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Santa Fe HS shooting survivor undergoes eighth surgery

Student Sarah Salazar has been battling high lead levels because of shotgun pellets left in her body from the shooting

(Editor's note: The above video was originally published Feb. 26, 2019.)

SANTA FE — In the year since the shooting at Santa Fe High School, Sarah Salazar has fought high lead levels because of shotgun pellets left in her body.

Salazar, one of the 13 injured in the shooting, is going in for her eighth surgery since the shooting today in hopes of lowering those levels.

Salazar has 14 shotgun pellets still in her body, which has caused her high levels.

Credit: Courtesy Sarah Salazar
Sarah Salazar, one of the 13 injured in the Santa Fe High School shooting, underwent her eighth surgery June 20 to combat her high lead levels she's been battling since the shooting in May 2018.

In a Facebook post this morning, Salazar’s mom said a group of surgeons will work to bring her lead levels down to normal.

“May God bless Sarah and the medical professionals working on her,” Sonia Lopez wrote on Facebook.

Previously, Salazar’s lead levels measured a 21. Doctors said normal levels are 5.

Prolonged exposure to lead can result in greater risks for high blood pressure, heart or kidney disease and reduced fertility, according to the Center for Disease Control and Prevention.

Ten people died in the shooting on May 18, 2018. A gunman walked into an art classroom and killed eight students and two teachers.

Podcast: 'Santa Fe: Life After the Shooting'

Reporters Grace White and Matt Keyser returned to Santa Fe a year later. What they found were heartbroken families who are still frustrated by the lack of transparency into the shooting investigation and at politicians, who some say, aren’t following through on making schools safer. 

In the six-part podcast Santa Fe: Life After the Shooting, White and Keyser share these families’ stories of heartache and how those 30 minutes on May 18, 2018 have changed their lives forever.  

Subscribe and listen to Santa Fe: Life After the Shooting on Apple Podcasts, Google Play, Spotify, Stitcher or wherever you get your podcasts.

Episode 1: The Day Everything Changed 

A student gunman entered Santa Fe High School on May 18, 2018. He killed 10 people and wounded 13 others, casting this small Texas town into the national spotlight for all the wrong reasons.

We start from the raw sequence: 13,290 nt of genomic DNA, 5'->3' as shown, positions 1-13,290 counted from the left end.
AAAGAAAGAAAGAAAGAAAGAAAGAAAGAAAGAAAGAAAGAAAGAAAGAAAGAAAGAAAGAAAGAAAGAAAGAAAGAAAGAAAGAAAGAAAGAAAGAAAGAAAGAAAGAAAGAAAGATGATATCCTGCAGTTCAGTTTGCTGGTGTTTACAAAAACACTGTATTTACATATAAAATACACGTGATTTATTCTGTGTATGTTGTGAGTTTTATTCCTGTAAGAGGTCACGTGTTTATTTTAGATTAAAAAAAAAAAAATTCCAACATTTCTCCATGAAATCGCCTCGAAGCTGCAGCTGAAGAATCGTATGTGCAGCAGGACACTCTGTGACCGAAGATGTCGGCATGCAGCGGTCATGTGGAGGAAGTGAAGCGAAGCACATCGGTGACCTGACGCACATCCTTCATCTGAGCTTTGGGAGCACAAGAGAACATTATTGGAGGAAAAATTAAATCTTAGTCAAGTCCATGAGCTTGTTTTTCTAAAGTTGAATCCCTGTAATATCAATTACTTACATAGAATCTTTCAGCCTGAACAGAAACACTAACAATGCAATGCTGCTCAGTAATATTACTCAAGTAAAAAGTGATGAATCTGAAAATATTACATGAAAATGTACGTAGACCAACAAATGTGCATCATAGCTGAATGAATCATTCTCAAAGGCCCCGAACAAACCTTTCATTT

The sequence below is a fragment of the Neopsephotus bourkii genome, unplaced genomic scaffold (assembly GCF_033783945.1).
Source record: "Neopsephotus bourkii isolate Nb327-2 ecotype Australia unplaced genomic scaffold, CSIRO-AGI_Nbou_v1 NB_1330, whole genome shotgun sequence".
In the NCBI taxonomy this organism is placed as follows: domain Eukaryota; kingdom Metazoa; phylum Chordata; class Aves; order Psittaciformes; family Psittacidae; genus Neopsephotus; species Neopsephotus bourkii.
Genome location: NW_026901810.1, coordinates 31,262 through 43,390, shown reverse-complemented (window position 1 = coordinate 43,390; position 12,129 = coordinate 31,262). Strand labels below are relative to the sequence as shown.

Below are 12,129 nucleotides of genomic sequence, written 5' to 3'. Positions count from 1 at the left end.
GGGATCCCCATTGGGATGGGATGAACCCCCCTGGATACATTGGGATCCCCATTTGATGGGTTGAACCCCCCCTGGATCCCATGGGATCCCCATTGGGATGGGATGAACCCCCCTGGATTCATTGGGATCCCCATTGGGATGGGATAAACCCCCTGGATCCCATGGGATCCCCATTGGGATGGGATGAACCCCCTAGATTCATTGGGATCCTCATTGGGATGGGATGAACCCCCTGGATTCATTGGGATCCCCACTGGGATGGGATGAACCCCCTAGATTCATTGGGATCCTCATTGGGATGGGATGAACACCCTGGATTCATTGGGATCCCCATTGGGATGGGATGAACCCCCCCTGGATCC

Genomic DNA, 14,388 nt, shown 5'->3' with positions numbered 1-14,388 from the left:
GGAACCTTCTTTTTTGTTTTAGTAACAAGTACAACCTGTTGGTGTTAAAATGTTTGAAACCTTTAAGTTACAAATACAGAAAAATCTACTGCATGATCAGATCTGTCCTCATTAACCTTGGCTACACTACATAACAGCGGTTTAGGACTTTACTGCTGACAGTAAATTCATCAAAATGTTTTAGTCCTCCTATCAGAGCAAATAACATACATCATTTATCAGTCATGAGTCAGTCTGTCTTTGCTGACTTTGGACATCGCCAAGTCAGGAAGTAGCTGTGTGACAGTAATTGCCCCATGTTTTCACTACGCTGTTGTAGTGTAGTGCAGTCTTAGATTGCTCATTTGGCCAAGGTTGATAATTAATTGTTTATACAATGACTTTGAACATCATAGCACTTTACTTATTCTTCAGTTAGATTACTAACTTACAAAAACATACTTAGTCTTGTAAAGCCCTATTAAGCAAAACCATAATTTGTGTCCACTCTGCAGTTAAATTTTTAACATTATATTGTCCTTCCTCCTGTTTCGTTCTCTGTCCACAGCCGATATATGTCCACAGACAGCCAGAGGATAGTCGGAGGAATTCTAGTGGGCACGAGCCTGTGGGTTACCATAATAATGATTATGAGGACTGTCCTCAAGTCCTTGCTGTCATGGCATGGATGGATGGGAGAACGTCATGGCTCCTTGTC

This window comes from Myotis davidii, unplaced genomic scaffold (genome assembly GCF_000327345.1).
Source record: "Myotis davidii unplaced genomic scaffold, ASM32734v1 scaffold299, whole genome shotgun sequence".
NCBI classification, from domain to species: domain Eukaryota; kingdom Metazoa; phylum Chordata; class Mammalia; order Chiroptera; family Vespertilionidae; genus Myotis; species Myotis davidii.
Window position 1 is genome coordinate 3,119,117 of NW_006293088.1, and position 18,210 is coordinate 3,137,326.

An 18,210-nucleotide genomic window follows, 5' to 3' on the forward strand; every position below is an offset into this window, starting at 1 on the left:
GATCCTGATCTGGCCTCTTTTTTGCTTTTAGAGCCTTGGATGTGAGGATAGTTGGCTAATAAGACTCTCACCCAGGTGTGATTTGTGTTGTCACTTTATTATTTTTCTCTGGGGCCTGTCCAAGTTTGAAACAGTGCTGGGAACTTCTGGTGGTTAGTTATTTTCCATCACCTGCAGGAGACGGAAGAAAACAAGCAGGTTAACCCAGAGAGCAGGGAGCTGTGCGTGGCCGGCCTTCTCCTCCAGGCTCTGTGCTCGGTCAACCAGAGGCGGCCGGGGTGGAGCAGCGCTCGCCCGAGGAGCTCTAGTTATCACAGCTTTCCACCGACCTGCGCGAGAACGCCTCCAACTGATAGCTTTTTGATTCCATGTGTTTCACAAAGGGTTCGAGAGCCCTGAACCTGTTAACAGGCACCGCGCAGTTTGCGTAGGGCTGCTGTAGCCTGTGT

RELATED: 'He died fighting': Family remembers son who fought to save others during Santa Fe shooting

Episode 2: The First Two

Officers John Barnes and Gary Forward were the first two officers to confront the shooter. John nearly died trying to protect hundreds of students.

RELATED: Brothers in arms: Santa Fe ISD officers first to confront the shooter

Episode 3: Grammy

So little do we hear about the long-lasting effects on the victims’ families after a school shooting. This is the window into one family’s grief who is still learning to live without the woman they knew as Grammy.

RELATED: Remembering Grammy: Family still coping with loss a year after school shooting

Episode 4: Survivor's Guilt

For some students who have had to return to Santa Fe High School, going back hasn’t been easy. Walking through the doors of the school serves as a constant reminder of the lives lost, their friends and classmates no longer there.

RELATED: Since Santa Fe shooting, students still carry emotional wounds from tragic day

Episode 5: The Long Road Ahead

Unfortunately, there are people out there who know what these Santa Fe families are going through. The principal of Columbine, two moms from Sandy Hook and the father who lost his daughter in a school shooting in Colorado share their experiences of how they continue to remember their loved ones.

Episode 6: Frustration Fuels Change

For some of these Santa Fe families, they’re frustrated and angry. They want more transparency into the shooting investigation, more accountability from politicians. And they’ve had to fight in hopes of keeping the shooter in prison for the rest of his life.

RELATED: One year after the Santa Fe High School shooting, are students any safer?